Leaders of the rural communities rapidly came together and united support from the church, the regional chamber of commerce, the mayor and the local government and have collectively requested that the national government undertake a study advising on the suitability of the project. They also managed to get a meeting with Colombia’s vice Minister of the Interior, Carlos Ferro, in which he committed to setting up a dialogue with Emerald Energy. But they have not stopped the project as the government and Emerald are adamant that it will not harm the environment.
Diálogo Chino tried to contact Emerald Energy and Sinochem repeatedly via their offices in Colombia, London and China but received no response.
“Production in the area has to be aligned with the interests of the environment. If it doesn’t conform to existing standards of environmental protection then exploration affects our ecosystem,” said Eduardo Moya, executive president of the Florencia Chamber of Commerce. “We want Caquetá to focus on its own products, like chocolate, beekeeping and fruit. The exploitation of hydrocarbons is only temporary, the Amazon is forever,” Moya continued.
Precedents in Colombia
In Caquetá alone it is estimated that since 2002, 26,699 hectares have been designated to oil projects, representing 42% of the region’s total habitable area. Emerald Energy has numerous exploration and extraction contracts in Colombia in areas such as Campo Rico, Marata, Jacarandá and Magdalena. The Caquetá deal was signed in 2012 with local oil company Ecopetrol after which Emerald purchased a 50% share of three contracts for exploration and production in the Caguán basin, where most of Colombia’s hydrocarbon extraction takes place.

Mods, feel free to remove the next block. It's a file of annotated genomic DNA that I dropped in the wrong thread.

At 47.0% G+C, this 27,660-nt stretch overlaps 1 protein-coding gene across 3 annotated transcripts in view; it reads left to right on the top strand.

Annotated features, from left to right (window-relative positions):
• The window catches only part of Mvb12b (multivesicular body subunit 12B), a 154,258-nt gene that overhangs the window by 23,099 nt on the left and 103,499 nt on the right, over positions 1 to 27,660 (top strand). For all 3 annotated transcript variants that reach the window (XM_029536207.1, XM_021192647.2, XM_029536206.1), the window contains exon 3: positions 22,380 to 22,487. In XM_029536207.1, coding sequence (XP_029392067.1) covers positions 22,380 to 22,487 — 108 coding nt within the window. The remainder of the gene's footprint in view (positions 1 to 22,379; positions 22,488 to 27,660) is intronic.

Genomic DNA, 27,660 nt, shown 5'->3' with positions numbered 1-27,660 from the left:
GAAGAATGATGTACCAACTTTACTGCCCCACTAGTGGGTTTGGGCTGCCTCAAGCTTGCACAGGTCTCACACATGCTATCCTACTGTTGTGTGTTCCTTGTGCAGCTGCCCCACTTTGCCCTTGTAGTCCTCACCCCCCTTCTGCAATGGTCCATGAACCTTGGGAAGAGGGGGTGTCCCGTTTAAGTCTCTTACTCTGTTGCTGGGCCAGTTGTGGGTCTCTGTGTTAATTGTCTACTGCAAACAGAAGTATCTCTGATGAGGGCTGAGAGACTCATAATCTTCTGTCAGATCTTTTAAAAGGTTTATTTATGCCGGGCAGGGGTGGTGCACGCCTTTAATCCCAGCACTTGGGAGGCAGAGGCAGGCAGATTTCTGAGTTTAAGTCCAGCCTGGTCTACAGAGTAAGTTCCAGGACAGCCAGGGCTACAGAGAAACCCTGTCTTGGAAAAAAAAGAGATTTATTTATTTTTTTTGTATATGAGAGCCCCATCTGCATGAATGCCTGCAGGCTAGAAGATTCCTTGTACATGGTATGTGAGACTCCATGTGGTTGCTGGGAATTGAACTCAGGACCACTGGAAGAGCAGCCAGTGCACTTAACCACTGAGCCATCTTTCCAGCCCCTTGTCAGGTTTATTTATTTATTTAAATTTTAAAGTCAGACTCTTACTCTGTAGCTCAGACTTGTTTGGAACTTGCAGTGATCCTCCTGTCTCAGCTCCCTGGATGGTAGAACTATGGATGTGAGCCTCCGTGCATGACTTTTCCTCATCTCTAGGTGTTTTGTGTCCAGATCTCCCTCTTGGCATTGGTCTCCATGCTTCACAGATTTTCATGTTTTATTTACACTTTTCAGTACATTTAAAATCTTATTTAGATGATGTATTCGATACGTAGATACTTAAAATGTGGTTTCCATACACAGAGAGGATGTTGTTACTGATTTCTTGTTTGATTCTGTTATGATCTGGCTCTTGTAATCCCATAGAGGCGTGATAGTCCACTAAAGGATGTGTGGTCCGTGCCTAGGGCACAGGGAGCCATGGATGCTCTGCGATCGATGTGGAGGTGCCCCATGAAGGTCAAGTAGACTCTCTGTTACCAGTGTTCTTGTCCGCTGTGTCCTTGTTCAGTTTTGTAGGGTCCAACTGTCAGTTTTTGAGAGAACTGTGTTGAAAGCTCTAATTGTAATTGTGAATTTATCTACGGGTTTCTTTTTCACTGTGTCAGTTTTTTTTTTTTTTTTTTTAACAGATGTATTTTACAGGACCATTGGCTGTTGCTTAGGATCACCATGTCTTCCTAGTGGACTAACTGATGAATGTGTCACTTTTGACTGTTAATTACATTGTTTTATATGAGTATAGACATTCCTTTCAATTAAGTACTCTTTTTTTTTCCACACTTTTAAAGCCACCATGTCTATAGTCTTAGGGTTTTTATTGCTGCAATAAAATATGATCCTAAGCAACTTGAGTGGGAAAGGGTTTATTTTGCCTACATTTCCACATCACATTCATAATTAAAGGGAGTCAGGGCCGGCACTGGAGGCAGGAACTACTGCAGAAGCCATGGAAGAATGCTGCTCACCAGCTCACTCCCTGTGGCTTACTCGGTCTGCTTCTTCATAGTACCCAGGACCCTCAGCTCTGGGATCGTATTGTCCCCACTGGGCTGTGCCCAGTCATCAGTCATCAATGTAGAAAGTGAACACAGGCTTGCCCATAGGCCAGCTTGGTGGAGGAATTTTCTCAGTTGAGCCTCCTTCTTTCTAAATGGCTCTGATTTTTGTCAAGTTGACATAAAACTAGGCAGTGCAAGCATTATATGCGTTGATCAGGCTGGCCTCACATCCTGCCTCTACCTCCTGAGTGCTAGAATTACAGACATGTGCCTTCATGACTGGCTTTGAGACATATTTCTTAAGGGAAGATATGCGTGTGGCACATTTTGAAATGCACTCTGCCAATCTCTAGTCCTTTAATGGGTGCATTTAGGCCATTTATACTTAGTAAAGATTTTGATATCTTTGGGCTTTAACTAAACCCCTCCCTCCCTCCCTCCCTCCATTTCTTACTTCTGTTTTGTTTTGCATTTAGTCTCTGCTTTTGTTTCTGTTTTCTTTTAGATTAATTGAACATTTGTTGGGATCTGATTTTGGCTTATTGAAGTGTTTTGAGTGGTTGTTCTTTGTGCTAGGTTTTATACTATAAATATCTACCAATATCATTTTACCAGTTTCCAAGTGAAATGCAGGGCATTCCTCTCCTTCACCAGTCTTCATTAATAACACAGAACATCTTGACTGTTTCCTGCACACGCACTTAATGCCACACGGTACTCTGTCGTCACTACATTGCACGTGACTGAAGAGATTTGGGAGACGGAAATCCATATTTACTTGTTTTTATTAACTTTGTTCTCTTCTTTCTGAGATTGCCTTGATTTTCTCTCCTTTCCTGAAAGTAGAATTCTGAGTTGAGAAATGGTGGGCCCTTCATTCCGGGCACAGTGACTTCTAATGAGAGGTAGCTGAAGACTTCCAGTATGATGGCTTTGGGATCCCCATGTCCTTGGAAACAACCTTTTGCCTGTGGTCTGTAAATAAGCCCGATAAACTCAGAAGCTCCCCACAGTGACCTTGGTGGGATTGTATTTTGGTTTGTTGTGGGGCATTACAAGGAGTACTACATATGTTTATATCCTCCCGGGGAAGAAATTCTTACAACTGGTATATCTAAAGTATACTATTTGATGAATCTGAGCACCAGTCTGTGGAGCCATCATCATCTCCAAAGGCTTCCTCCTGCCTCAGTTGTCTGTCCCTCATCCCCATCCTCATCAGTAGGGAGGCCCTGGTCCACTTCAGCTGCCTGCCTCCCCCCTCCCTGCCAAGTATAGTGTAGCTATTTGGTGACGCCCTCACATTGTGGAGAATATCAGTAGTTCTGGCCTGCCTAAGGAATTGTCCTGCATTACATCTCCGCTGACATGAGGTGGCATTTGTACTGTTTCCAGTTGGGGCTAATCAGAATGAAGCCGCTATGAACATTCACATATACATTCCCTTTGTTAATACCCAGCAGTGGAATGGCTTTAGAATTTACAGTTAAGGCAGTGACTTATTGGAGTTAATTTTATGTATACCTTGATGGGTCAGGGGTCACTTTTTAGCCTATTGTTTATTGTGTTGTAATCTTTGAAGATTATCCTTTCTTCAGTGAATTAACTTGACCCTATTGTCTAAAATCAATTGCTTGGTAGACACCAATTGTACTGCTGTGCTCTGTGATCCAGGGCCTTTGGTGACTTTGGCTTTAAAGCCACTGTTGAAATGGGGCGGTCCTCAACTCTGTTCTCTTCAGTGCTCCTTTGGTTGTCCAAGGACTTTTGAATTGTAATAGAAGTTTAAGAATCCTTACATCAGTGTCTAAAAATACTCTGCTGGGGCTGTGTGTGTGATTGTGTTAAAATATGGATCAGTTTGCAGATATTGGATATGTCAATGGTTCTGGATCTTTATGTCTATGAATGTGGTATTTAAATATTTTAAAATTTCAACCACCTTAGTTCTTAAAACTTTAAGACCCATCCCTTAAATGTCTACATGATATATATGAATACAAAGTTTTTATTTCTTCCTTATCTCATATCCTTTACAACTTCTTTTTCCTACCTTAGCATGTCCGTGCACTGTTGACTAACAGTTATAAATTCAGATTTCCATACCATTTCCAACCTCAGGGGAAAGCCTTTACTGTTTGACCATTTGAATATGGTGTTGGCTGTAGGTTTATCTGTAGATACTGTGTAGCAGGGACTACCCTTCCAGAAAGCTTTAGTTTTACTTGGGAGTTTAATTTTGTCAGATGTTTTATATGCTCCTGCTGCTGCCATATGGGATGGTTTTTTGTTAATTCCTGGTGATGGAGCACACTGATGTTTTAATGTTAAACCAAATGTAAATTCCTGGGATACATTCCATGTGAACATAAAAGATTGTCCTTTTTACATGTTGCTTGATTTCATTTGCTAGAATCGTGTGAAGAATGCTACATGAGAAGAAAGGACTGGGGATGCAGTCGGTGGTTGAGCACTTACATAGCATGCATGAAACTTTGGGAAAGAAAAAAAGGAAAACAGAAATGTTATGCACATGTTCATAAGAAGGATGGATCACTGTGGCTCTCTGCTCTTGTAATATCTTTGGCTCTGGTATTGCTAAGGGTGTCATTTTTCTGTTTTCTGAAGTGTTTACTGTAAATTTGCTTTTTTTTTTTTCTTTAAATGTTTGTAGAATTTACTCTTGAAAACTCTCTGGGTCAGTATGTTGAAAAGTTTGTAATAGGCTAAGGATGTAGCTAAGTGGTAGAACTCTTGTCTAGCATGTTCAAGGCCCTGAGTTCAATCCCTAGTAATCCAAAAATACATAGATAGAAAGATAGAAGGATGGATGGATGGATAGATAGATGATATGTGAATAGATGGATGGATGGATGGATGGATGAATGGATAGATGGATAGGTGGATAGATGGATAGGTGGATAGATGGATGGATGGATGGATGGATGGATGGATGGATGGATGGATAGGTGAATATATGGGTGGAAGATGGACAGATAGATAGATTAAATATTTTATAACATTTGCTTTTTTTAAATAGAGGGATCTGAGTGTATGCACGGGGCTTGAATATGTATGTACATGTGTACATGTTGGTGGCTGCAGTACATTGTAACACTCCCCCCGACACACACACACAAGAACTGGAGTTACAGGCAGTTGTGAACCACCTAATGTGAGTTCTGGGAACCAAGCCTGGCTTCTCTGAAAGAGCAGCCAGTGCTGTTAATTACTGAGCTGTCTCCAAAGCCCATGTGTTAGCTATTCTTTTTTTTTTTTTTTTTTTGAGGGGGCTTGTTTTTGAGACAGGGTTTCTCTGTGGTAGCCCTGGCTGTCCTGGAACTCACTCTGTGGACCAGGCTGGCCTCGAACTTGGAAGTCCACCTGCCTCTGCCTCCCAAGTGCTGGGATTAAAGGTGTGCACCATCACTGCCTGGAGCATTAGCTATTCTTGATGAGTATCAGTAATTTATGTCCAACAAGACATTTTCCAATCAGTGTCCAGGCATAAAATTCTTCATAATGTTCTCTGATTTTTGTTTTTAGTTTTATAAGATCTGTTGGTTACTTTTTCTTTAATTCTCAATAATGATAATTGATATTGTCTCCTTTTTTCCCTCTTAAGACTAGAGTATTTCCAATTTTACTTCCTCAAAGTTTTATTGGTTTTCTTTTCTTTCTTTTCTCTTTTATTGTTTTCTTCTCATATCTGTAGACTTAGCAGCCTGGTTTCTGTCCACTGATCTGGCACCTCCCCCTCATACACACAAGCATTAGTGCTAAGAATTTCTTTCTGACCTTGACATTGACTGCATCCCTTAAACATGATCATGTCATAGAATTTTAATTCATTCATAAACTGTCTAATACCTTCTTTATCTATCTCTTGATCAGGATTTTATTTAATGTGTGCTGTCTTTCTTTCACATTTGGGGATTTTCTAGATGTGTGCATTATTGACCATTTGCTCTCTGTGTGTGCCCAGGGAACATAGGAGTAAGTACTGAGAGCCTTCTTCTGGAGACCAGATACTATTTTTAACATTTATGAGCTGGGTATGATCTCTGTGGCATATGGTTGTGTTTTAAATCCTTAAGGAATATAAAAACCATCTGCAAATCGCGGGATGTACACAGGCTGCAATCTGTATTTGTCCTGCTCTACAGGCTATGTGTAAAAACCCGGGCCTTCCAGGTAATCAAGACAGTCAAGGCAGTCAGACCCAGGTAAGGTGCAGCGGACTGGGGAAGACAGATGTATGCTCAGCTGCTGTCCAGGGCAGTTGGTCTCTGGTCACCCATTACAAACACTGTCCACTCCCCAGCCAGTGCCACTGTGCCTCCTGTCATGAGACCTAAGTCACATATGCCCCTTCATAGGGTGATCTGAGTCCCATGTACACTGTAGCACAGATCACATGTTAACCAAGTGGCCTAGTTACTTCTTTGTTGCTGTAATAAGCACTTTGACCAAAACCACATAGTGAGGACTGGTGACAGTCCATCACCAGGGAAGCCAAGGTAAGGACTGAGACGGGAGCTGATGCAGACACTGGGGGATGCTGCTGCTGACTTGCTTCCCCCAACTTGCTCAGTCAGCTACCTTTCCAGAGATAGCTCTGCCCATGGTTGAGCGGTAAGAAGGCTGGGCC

Colombia is the country with the second highest incidence of environment-related conflicts in the world, according to the Environmental Justice Atlas. And protestors on the front line have been especially wary of Emerald since 2013 when a court suspended its environmental permit. Emerald failed to carry out a prior consultation with local communities before beginning on a project in the Putumayo basin. The court ordered Emerald to properly observe procedures. Seven months later Emerald complied.
The project is part of an increasing investment drive by China in Colombia. The two countries signed multiple agreements in May including for the development of the Pacific Port of Buenaventura, better navigability of the Magdalena River and the construction of an oil pipeline running alongside it.
“They’re not interested in preserving our natural resources, only economic benefits,” Salazar Higuera said of Colombia’s government and its stated “concrete interest” in doing business with China.
Emerald will undertake seismic operations that could affect 23 blocks in Valparaiso and 13 in Morelia. There are fears that these could cause landslides at higher altitudes, changes to water levels in rivers in lakes and could stimulate volcanic activity, among other impacts.
“Beyond mining and hydrocarbons policy, the country needs urgent reforms that take communities into account and allow for the protection of our environment,” said Natalia Gómez Peña, a researcher at Colombian NGO Asociación Ambiente y Sociedad (Environment and Society Association in English).
“It’s important that foreign investment, in this case from China, complies with Colombian policies and regulations,” Gómez Peña said.